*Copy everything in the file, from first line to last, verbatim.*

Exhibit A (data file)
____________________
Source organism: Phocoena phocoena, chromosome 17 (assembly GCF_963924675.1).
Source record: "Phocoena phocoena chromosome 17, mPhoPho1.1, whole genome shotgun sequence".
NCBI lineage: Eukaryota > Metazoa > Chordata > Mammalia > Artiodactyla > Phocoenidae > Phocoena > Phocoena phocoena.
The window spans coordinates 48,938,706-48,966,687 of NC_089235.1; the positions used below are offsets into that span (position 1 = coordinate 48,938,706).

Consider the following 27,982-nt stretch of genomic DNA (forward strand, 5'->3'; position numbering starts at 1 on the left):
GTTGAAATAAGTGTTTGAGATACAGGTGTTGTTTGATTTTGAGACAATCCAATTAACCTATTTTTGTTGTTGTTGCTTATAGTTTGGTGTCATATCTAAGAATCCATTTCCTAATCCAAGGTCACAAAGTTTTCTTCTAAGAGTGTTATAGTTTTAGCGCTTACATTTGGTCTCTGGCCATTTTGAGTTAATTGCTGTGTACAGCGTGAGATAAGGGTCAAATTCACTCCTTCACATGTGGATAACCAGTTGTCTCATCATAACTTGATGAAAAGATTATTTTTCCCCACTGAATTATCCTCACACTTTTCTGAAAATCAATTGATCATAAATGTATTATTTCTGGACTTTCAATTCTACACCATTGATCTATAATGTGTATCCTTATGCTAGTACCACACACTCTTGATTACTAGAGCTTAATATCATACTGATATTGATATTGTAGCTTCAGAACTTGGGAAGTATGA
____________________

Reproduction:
Source organism: Phocoena phocoena, chromosome 17 (assembly GCF_963924675.1).
Source record: "Phocoena phocoena chromosome 17, mPhoPho1.1, whole genome shotgun sequence".
NCBI lineage: Eukaryota > Metazoa > Chordata > Mammalia > Artiodactyla > Phocoenidae > Phocoena > Phocoena phocoena.
The window spans coordinates 48,938,706-48,966,687 of NC_089235.1; the positions used below are offsets into that span (position 1 = coordinate 48,938,706).

Consider the following 27,982-nt stretch of genomic DNA (forward strand, 5'->3'; position numbering starts at 1 on the left):
GTTGAAATAAGTGTTTGAGATACAGGTGTTGTTTGATTTTGAGACAATCCAATTAACCTATTTTTGTTGTTGTTGCTTATAGTTTGGTGTCATATCTAAGAATCCATTTCCTAATCCAAGGTCACAAAGTTTTCTTCTAAGAGTGTTATAGTTTTAGCGCTTACATTTGGTCTCTGGCCATTTTGAGTTAATTGCTGTGTACAGCGTGAGATAAGGGTCAAATTCACTCCTTCACATGTGGATAACCAGTTGTCTCATCATAACTTGATGAAAAGATTATTTTTCCCCACTGAATTATCCTCACACTTTTCTGAAAATCAATTGATCATAAATGTATTATTTCTGGACTTTCAATTCTACACCATTGATCTATAATGTGTATCCTTATGCTAGTACCACACACTCTTGATTACTAGAGCTTAATATCATACTGATATTGATATTGTAGCTTCAGAACTTGGGAAGTATGA